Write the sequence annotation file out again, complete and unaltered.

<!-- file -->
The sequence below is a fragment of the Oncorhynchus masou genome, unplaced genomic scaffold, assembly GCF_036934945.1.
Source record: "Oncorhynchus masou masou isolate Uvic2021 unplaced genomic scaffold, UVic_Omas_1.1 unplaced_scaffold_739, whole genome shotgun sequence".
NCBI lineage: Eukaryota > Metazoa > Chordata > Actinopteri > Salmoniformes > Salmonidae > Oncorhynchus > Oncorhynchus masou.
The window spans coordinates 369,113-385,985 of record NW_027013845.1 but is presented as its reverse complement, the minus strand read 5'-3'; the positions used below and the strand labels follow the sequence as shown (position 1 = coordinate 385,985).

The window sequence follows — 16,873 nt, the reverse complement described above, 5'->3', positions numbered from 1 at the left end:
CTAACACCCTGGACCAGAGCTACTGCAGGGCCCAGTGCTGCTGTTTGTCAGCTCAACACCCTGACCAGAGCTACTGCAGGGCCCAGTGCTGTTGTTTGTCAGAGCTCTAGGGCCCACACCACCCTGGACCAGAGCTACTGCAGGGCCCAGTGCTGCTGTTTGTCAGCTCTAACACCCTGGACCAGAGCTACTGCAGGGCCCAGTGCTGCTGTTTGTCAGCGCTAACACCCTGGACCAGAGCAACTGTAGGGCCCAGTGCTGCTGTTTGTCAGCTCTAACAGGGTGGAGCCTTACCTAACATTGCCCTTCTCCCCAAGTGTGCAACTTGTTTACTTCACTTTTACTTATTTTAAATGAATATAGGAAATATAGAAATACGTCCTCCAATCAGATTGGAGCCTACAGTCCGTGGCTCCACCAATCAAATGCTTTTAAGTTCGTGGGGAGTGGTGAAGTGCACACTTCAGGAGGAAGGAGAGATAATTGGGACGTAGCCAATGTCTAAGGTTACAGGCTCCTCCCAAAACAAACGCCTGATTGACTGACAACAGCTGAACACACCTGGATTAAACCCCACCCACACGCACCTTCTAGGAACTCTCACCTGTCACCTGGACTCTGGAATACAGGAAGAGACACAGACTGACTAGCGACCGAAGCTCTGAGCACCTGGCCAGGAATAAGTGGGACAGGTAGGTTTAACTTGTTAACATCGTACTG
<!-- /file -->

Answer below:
The sequence below is a fragment of the Oncorhynchus masou genome, unplaced genomic scaffold, assembly GCF_036934945.1.
Source record: "Oncorhynchus masou masou isolate Uvic2021 unplaced genomic scaffold, UVic_Omas_1.1 unplaced_scaffold_739, whole genome shotgun sequence".
NCBI lineage: Eukaryota > Metazoa > Chordata > Actinopteri > Salmoniformes > Salmonidae > Oncorhynchus > Oncorhynchus masou.
The window spans coordinates 369,113-385,985 of record NW_027013845.1 but is presented as its reverse complement, the minus strand read 5'-3'; the positions used below and the strand labels follow the sequence as shown (position 1 = coordinate 385,985).

The window sequence follows — 16,873 nt, the reverse complement described above, 5'->3', positions numbered from 1 at the left end:
CTAACACCCTGGACCAGAGCTACTGCAGGGCCCAGTGCTGCTGTTTGTCAGCTCAACACCCTGACCAGAGCTACTGCAGGGCCCAGTGCTGTTGTTTGTCAGAGCTCTAGGGCCCACACCACCCTGGACCAGAGCTACTGCAGGGCCCAGTGCTGCTGTTTGTCAGCTCTAACACCCTGGACCAGAGCTACTGCAGGGCCCAGTGCTGCTGTTTGTCAGCGCTAACACCCTGGACCAGAGCAACTGTAGGGCCCAGTGCTGCTGTTTGTCAGCTCTAACAGGGTGGAGCCTTACCTAACATTGCCCTTCTCCCCAAGTGTGCAACTTGTTTACTTCACTTTTACTTATTTTAAATGAATATAGGAAATATAGAAATACGTCCTCCAATCAGATTGGAGCCTACAGTCCGTGGCTCCACCAATCAAATGCTTTTAAGTTCGTGGGGAGTGGTGAAGTGCACACTTCAGGAGGAAGGAGAGATAATTGGGACGTAGCCAATGTCTAAGGTTACAGGCTCCTCCCAAAACAAACGCCTGATTGACTGACAACAGCTGAACACACCTGGATTAAACCCCACCCACACGCACCTTCTAGGAACTCTCACCTGTCACCTGGACTCTGGAATACAGGAAGAGACACAGACTGACTAGCGACCGAAGCTCTGAGCACCTGGCCAGGAATAAGTGGGACAGGTAGGTTTAACTTGTTAACATCGTACTG